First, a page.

OFFICE COMMISSARY-GENERAL OF PRISONERS,
Washington, D. C., September 29, 1863.
Colonel J. C. KELTON, Assistant Adjutant-General:
COLONEL: All troops who were paroled and within our lines up to the 1st instant have been exchanged. Deliveries since the 1st instant have not been exchanged.
Colonel Third Infantry and Commissary-General of Prisoners.
HEADQUARTERS DEPARTMENT OF THE CUMBERLAND,
Chattanooga, September 29, 1863.
General BRAXTON BRAGG,
Commanding Confederate Forces, Hdqrs. Dept. of Tenn.:
GENERAL: I am in receipt of your letter of the 28th instant requesting me, in return for the prisoners paroled and sent to my lines by you, to parole and return to you an equal number, or as many as I may have, who are able to bear transportation.
The prisoners who will bear transportation, numbering between thirty and forty, will be paroled and sent to your lines to-morrow morning at 8 o'clock.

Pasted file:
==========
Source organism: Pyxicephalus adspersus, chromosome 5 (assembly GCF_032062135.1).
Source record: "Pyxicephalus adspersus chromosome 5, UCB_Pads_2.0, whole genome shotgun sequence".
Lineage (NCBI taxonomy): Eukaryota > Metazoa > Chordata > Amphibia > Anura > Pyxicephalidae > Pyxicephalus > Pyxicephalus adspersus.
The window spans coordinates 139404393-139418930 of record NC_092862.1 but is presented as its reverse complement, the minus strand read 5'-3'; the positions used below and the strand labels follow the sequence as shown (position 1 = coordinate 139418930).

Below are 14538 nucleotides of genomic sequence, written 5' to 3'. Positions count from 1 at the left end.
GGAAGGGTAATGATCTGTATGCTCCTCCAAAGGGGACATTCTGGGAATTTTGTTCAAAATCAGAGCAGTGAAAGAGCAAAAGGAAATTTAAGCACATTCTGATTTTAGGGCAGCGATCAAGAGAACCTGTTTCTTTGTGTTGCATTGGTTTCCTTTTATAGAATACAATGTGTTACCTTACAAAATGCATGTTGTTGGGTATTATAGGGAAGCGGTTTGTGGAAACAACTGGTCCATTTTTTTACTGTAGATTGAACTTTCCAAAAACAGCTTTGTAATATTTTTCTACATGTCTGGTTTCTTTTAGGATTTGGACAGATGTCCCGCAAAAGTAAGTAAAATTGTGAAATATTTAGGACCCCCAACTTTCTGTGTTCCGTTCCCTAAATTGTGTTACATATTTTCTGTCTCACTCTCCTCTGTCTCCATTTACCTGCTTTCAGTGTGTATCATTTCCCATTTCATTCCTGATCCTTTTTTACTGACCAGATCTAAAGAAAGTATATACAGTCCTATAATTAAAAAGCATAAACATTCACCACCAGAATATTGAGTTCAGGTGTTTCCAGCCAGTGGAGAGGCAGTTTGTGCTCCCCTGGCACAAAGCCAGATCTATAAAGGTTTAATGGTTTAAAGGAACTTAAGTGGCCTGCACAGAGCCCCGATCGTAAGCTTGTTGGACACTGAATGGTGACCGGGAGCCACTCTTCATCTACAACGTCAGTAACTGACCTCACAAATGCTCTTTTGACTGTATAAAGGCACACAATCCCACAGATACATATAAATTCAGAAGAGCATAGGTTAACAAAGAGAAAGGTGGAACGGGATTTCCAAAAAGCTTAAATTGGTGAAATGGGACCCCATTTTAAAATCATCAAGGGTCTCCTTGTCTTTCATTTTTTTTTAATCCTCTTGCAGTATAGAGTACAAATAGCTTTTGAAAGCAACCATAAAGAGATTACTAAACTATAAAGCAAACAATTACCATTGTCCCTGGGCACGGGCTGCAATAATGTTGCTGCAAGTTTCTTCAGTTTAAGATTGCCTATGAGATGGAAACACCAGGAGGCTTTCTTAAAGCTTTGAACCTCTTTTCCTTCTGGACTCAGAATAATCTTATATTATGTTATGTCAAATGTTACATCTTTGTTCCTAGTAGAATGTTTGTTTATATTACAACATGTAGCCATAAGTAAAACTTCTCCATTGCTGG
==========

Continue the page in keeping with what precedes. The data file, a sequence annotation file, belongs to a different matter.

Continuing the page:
I inclose and forward herewith a copy of a letter* received from Brigadier General D. W. Adams, which will explain to you the reason for not sending him.
I am, sir, very respectfully,
W. S. ROSECRANS,
HEADQUARTERS SEVENTEENTH ARMY CORPS,
Vicksburg, Miss., September 29, 1863.
Major General JOHN A. LOGAN, Commanding Post:
GENERAL: Official information having been received at these headquarters that the Confederate authorities are returning to duty portions of the command captured and paroled at this place, previous to their being exchanged, in utter violation of their paroles and terms of capitulation, you will immediately instruct you provost-marshal to arrest and confine within the limits of the jail all persons wearing the Confederate uniform, and all persons not in uniform who are supposed to belong to the Confederate Army, that they may be sent North as prisoners of war.
The sick and convalescent in the Confederate hospital must be confined to the hospital grounds.
Very respectfully, your obedient servant,
JAS. B. McPHERSON,
WASHINGTON, September 30, 1863.
FRANCIS LIEBER, M. D., New York City:
MY DEAR DOCTOR: The newspapers state that Spencer Kellogg, master's mate of Mississippi gun-boat, a prisoner of war to the rebels,